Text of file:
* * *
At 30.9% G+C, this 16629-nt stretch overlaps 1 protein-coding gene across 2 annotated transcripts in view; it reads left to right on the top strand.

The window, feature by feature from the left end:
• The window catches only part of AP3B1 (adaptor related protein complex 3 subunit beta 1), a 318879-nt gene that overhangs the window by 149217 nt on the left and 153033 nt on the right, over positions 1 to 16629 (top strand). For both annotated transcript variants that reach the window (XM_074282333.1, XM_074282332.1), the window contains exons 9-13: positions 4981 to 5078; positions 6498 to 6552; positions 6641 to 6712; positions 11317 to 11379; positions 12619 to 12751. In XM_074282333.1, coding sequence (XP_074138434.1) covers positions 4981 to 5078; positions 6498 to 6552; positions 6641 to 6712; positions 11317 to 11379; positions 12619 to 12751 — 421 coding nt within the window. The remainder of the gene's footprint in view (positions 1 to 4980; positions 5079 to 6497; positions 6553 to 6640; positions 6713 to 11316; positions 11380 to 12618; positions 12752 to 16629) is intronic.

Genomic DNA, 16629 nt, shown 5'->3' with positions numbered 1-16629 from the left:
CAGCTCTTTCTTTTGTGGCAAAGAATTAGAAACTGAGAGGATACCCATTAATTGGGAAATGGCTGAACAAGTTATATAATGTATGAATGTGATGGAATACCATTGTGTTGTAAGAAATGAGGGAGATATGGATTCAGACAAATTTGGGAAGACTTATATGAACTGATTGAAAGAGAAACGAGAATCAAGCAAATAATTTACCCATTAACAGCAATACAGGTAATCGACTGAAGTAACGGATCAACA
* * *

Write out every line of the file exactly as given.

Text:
At 30.9% G+C, this 16629-nt stretch overlaps 1 protein-coding gene across 2 annotated transcripts in view; it reads left to right on the top strand.

The window, feature by feature from the left end:
• The window catches only part of AP3B1 (adaptor related protein complex 3 subunit beta 1), a 318879-nt gene that overhangs the window by 149217 nt on the left and 153033 nt on the right, over positions 1 to 16629 (top strand). For both annotated transcript variants that reach the window (XM_074282333.1, XM_074282332.1), the window contains exons 9-13: positions 4981 to 5078; positions 6498 to 6552; positions 6641 to 6712; positions 11317 to 11379; positions 12619 to 12751. In XM_074282333.1, coding sequence (XP_074138434.1) covers positions 4981 to 5078; positions 6498 to 6552; positions 6641 to 6712; positions 11317 to 11379; positions 12619 to 12751 — 421 coding nt within the window. The remainder of the gene's footprint in view (positions 1 to 4980; positions 5079 to 6497; positions 6553 to 6640; positions 6713 to 11316; positions 11380 to 12618; positions 12752 to 16629) is intronic.

Genomic DNA, 16629 nt, shown 5'->3' with positions numbered 1-16629 from the left:
CAGCTCTTTCTTTTGTGGCAAAGAATTAGAAACTGAGAGGATACCCATTAATTGGGAAATGGCTGAACAAGTTATATAATGTATGAATGTGATGGAATACCATTGTGTTGTAAGAAATGAGGGAGATATGGATTCAGACAAATTTGGGAAGACTTATATGAACTGATTGAAAGAGAAACGAGAATCAAGCAAATAATTTACCCATTAACAGCAATACAGGTAATCGACTGAAGTAACGGATCAACA